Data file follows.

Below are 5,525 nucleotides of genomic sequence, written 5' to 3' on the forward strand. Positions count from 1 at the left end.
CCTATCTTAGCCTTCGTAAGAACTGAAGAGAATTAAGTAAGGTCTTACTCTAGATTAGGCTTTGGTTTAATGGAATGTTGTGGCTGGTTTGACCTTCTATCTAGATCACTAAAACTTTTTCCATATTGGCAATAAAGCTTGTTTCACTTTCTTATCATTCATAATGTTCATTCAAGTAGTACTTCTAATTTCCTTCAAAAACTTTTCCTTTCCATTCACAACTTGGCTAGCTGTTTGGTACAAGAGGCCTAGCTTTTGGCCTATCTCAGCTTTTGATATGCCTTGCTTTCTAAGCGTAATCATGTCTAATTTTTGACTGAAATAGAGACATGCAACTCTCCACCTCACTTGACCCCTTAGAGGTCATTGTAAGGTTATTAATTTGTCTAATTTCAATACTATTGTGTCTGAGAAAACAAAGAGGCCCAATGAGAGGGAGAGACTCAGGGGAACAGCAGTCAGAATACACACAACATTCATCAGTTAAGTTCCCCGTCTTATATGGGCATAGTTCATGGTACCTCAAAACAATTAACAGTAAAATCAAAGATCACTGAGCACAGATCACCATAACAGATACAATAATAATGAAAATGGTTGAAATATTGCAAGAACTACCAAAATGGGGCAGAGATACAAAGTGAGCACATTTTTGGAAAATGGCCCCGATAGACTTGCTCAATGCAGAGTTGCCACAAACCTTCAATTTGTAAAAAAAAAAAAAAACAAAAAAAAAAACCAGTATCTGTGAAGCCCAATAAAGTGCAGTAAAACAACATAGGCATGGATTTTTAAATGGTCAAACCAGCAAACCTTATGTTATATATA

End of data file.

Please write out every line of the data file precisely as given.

Below are 5,525 nucleotides of genomic sequence, written 5' to 3' on the forward strand. Positions count from 1 at the left end.
CCTATCTTAGCCTTCGTAAGAACTGAAGAGAATTAAGTAAGGTCTTACTCTAGATTAGGCTTTGGTTTAATGGAATGTTGTGGCTGGTTTGACCTTCTATCTAGATCACTAAAACTTTTTCCATATTGGCAATAAAGCTTGTTTCACTTTCTTATCATTCATAATGTTCATTCAAGTAGTACTTCTAATTTCCTTCAAAAACTTTTCCTTTCCATTCACAACTTGGCTAGCTGTTTGGTACAAGAGGCCTAGCTTTTGGCCTATCTCAGCTTTTGATATGCCTTGCTTTCTAAGCGTAATCATGTCTAATTTTTGACTGAAATAGAGACATGCAACTCTCCACCTCACTTGACCCCTTAGAGGTCATTGTAAGGTTATTAATTTGTCTAATTTCAATACTATTGTGTCTGAGAAAACAAAGAGGCCCAATGAGAGGGAGAGACTCAGGGGAACAGCAGTCAGAATACACACAACATTCATCAGTTAAGTTCCCCGTCTTATATGGGCATAGTTCATGGTACCTCAAAACAATTAACAGTAAAATCAAAGATCACTGAGCACAGATCACCATAACAGATACAATAATAATGAAAATGGTTGAAATATTGCAAGAACTACCAAAATGGGGCAGAGATACAAAGTGAGCACATTTTTGGAAAATGGCCCCGATAGACTTGCTCAATGCAGAGTTGCCACAAACCTTCAATTTGTAAAAAAAAAAAAAAACAAAAAAAAAAACCAGTATCTGTGAAGCCCAATAAAGTGCAGTAAAACAACATAGGCATGGATTTTTAAATGGTCAAACCAGCAAACCTTATGTTATATATA